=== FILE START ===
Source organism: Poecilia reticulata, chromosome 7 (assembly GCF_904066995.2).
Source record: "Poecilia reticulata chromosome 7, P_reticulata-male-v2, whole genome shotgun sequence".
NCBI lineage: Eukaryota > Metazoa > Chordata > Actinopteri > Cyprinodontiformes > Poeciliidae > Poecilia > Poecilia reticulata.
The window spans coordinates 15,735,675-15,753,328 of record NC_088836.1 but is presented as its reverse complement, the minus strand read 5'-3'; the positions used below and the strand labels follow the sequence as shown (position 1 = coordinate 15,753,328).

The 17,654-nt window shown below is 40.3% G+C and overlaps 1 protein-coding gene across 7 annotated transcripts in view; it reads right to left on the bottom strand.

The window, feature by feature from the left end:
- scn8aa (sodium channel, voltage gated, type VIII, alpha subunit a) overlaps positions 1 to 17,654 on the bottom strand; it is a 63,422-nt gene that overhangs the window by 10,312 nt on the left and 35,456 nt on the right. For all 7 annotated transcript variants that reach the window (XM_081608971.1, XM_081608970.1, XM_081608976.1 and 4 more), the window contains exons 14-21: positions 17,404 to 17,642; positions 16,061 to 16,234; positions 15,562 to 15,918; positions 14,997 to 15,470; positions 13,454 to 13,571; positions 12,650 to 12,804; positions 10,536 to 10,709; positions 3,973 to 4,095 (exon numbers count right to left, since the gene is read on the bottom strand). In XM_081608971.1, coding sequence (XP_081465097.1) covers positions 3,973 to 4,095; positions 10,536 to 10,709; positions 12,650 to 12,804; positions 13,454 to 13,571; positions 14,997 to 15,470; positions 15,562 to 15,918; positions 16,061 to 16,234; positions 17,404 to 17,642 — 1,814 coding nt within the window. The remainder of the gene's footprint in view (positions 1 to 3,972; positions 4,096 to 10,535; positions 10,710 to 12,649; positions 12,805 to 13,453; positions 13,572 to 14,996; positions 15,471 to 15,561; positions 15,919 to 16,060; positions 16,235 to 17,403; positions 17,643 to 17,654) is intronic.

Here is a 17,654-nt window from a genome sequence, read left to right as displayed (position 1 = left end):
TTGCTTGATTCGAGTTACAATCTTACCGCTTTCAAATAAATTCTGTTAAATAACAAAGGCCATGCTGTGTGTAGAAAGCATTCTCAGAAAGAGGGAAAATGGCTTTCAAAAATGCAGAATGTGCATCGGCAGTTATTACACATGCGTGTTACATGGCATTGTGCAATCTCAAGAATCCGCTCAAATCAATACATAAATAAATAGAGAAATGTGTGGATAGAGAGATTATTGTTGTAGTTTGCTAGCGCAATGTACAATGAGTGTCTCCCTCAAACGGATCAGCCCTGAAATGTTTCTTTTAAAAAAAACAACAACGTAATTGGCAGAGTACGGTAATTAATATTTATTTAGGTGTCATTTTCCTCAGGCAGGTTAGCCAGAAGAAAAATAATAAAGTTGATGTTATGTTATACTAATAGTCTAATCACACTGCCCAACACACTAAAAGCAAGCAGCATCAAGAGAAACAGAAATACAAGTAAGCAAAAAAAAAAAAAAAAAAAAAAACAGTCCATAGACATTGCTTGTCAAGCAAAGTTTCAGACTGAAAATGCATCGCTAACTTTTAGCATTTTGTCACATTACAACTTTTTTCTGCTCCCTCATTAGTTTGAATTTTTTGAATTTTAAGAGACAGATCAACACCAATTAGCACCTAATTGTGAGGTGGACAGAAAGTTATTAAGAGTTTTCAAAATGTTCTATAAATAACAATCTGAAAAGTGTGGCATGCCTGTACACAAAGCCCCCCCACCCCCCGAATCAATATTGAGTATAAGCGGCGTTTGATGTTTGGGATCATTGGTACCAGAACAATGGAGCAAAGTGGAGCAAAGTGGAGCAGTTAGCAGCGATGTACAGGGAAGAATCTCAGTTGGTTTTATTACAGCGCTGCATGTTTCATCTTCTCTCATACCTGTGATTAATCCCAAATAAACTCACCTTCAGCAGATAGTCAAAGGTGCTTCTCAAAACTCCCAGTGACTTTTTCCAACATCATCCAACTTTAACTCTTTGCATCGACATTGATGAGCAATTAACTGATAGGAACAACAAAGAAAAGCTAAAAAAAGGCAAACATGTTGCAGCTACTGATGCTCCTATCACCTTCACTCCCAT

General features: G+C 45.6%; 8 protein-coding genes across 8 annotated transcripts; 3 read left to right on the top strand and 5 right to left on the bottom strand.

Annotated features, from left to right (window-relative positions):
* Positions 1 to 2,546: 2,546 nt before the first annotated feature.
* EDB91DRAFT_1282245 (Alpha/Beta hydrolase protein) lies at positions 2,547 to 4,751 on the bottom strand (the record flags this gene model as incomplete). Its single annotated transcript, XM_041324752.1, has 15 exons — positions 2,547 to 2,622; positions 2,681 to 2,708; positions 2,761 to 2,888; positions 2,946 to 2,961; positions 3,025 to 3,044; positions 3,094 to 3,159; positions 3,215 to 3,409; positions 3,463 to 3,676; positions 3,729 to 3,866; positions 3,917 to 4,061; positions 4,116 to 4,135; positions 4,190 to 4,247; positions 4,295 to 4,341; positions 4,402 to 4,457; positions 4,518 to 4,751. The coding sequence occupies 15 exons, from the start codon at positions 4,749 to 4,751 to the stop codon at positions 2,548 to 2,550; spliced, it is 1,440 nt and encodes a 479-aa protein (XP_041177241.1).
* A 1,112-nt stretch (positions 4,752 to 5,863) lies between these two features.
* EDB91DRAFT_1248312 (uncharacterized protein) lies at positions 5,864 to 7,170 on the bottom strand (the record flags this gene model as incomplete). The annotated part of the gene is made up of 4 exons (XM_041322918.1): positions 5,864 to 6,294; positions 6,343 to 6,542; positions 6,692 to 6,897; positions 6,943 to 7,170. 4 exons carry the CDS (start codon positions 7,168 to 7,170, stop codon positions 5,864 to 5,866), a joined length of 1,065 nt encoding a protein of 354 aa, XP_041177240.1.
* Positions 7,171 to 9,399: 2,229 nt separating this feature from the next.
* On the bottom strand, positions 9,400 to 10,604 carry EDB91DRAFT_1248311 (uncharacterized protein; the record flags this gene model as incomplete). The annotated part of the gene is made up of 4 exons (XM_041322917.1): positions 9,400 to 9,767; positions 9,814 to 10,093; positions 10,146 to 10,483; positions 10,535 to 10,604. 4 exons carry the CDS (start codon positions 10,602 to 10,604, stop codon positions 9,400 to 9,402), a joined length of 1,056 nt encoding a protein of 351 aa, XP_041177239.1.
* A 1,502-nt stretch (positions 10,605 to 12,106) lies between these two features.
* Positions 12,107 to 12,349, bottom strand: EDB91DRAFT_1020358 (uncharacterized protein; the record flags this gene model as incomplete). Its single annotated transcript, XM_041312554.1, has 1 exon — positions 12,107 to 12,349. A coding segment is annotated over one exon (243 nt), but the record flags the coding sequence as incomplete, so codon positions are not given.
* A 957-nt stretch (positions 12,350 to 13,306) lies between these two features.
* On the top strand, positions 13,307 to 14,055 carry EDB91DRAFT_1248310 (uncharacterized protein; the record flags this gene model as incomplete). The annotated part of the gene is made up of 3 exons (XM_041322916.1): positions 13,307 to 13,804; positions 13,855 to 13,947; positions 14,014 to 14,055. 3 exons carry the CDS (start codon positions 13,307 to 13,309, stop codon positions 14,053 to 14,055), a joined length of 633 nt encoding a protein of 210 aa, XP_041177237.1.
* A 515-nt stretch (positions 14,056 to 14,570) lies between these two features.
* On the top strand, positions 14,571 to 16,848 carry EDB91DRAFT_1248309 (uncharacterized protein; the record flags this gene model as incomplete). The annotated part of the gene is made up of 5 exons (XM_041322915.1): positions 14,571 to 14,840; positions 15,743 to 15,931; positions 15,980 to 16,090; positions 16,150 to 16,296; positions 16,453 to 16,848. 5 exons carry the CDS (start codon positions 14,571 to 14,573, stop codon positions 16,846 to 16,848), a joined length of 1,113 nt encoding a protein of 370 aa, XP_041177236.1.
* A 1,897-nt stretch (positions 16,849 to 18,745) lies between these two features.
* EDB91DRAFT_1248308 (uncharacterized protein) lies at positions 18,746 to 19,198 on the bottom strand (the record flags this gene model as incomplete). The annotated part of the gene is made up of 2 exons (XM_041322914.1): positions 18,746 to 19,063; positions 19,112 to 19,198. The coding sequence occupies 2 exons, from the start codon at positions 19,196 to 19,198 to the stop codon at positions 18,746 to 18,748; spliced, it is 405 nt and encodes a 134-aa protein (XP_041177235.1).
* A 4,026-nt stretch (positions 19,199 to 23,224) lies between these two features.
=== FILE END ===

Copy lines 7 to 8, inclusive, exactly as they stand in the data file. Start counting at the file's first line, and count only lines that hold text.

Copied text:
- scn8aa (sodium channel, voltage gated, type VIII, alpha subunit a) overlaps positions 1 to 17,654 on the bottom strand; it is a 63,422-nt gene that overhangs the window by 10,312 nt on the left and 35,456 nt on the right. For all 7 annotated transcript variants that reach the window (XM_081608971.1, XM_081608970.1, XM_081608976.1 and 4 more), the window contains exons 14-21: positions 17,404 to 17,642; positions 16,061 to 16,234; positions 15,562 to 15,918; positions 14,997 to 15,470; positions 13,454 to 13,571; positions 12,650 to 12,804; positions 10,536 to 10,709; positions 3,973 to 4,095 (exon numbers count right to left, since the gene is read on the bottom strand). In XM_081608971.1, coding sequence (XP_081465097.1) covers positions 3,973 to 4,095; positions 10,536 to 10,709; positions 12,650 to 12,804; positions 13,454 to 13,571; positions 14,997 to 15,470; positions 15,562 to 15,918; positions 16,061 to 16,234; positions 17,404 to 17,642 — 1,814 coding nt within the window. The remainder of the gene's footprint in view (positions 1 to 3,972; positions 4,096 to 10,535; positions 10,710 to 12,649; positions 12,805 to 13,453; positions 13,572 to 14,996; positions 15,471 to 15,561; positions 15,919 to 16,060; positions 16,235 to 17,403; positions 17,643 to 17,654) is intronic.

Here is a 17,654-nt window from a genome sequence, read left to right as displayed (position 1 = left end):